Peripheral nerve injury and tissue inflammation result in upregulation of the deubiquitinase USP5, thus causing a dysregulation of T-type calcium channel activity and increased pain sensitivity. Here, we have explored the role of afferent fiber activity in this process. Conditioning stimulation of optogenetically targeted cutaneous TRPV1 expressing nociceptors, but not that of non-nociceptive fibers, resulted in enhanced expression of USP5 in mouse dorsal root ganglia and spinal dorsal horn, along with decreased withdrawal thresholds for thermal and mechanical stimuli that abated after 24 hr. This sensitization was drastically reduced by an interfering peptide that prevented USP5-Cav3.2 association. Sensitization was relieved by pharmacological block of TRPV1 afferents, but not of myelinated neurons. In spinal cord slice recordings, we could optogenetically trigger an activity-dependent potentiation of presynaptic neurotransmission in the spinal dorsal horn that relied on Cav3.2 channel activity. This neuronal-activity-induced USP5 upregulation may underlie a protective, transient sensitization of the pain pathway.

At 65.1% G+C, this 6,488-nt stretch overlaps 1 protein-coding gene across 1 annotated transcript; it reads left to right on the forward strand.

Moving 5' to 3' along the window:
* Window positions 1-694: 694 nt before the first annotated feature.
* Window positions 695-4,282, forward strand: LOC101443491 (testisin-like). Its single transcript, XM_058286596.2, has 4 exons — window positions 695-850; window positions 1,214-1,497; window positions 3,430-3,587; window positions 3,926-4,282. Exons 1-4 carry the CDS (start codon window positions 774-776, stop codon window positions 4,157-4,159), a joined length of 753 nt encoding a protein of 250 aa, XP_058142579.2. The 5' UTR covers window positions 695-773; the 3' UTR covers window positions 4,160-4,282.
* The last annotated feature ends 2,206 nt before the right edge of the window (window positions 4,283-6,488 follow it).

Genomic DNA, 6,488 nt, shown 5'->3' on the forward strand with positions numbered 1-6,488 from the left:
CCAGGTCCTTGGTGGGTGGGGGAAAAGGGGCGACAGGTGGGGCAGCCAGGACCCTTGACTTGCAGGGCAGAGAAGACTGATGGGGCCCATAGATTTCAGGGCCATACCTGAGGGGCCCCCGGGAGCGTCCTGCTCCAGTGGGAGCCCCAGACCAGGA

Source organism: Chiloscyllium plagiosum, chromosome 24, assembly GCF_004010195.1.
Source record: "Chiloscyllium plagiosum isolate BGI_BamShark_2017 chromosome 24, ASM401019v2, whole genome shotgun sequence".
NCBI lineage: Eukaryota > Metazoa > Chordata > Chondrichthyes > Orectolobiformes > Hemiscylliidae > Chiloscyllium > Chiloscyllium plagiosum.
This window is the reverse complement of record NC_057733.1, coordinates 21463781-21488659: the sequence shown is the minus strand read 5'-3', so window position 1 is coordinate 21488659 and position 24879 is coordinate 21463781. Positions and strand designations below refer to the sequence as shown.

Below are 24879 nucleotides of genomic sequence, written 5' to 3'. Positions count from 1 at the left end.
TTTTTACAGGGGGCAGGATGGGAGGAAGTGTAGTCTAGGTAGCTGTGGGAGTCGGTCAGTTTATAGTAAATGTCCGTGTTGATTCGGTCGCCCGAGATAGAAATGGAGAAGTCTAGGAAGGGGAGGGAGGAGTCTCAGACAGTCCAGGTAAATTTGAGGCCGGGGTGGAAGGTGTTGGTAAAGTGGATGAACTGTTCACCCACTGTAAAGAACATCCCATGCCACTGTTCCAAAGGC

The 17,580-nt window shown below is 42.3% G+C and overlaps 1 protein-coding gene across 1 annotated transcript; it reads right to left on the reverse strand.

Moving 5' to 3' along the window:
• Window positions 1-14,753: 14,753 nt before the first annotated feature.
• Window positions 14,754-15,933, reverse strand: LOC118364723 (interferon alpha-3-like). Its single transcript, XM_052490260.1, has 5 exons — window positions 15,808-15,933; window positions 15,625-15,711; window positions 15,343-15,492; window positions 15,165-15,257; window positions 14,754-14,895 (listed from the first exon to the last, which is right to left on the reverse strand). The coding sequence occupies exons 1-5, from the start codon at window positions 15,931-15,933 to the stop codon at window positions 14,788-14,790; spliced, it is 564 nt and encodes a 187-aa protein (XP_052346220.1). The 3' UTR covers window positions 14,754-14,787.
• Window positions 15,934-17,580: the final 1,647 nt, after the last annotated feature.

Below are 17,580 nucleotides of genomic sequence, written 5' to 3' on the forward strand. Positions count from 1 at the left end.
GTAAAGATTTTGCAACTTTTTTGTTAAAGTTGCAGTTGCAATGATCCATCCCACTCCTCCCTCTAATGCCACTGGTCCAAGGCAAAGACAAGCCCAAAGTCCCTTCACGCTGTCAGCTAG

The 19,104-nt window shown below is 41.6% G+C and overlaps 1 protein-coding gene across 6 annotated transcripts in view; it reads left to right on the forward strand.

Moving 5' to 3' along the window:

Keywords: Cav3.2; DRG; T-type; TRPV1; USP5; optogenetics; pain; spinal cord.
Copyright © 2016 The Author(s). Published by Elsevier Inc. All rights reserved.